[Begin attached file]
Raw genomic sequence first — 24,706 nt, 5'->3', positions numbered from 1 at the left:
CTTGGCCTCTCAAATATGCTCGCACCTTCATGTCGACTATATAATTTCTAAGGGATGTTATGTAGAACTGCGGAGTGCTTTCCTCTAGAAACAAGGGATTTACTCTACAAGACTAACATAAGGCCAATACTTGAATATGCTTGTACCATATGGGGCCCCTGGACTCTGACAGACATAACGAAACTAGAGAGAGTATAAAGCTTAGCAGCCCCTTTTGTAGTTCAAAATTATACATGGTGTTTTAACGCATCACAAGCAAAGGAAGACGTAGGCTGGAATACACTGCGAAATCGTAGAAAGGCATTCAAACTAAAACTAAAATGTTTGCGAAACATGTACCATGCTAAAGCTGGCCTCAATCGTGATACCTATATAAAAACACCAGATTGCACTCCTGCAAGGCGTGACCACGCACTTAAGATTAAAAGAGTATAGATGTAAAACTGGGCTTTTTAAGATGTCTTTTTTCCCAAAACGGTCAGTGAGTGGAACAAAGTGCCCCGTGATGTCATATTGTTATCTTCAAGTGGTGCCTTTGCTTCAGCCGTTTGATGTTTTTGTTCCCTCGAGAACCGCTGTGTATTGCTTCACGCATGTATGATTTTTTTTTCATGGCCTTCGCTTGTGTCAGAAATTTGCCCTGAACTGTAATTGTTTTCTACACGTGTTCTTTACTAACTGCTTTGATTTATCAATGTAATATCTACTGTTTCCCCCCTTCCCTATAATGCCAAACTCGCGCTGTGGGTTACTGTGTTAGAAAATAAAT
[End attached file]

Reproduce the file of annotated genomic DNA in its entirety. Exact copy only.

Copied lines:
Raw genomic sequence first — 24,706 nt, 5'->3', positions numbered from 1 at the left:
CTTGGCCTCTCAAATATGCTCGCACCTTCATGTCGACTATATAATTTCTAAGGGATGTTATGTAGAACTGCGGAGTGCTTTCCTCTAGAAACAAGGGATTTACTCTACAAGACTAACATAAGGCCAATACTTGAATATGCTTGTACCATATGGGGCCCCTGGACTCTGACAGACATAACGAAACTAGAGAGAGTATAAAGCTTAGCAGCCCCTTTTGTAGTTCAAAATTATACATGGTGTTTTAACGCATCACAAGCAAAGGAAGACGTAGGCTGGAATACACTGCGAAATCGTAGAAAGGCATTCAAACTAAAACTAAAATGTTTGCGAAACATGTACCATGCTAAAGCTGGCCTCAATCGTGATACCTATATAAAAACACCAGATTGCACTCCTGCAAGGCGTGACCACGCACTTAAGATTAAAAGAGTATAGATGTAAAACTGGGCTTTTTAAGATGTCTTTTTTCCCAAAACGGTCAGTGAGTGGAACAAAGTGCCCCGTGATGTCATATTGTTATCTTCAAGTGGTGCCTTTGCTTCAGCCGTTTGATGTTTTTGTTCCCTCGAGAACCGCTGTGTATTGCTTCACGCATGTATGATTTTTTTTTCATGGCCTTCGCTTGTGTCAGAAATTTGCCCTGAACTGTAATTGTTTTCTACACGTGTTCTTTACTAACTGCTTTGATTTATCAATGTAATATCTACTGTTTCCCCCCTTCCCTATAATGCCAAACTCGCGCTGTGGGTTACTGTGTTAGAAAATAAAT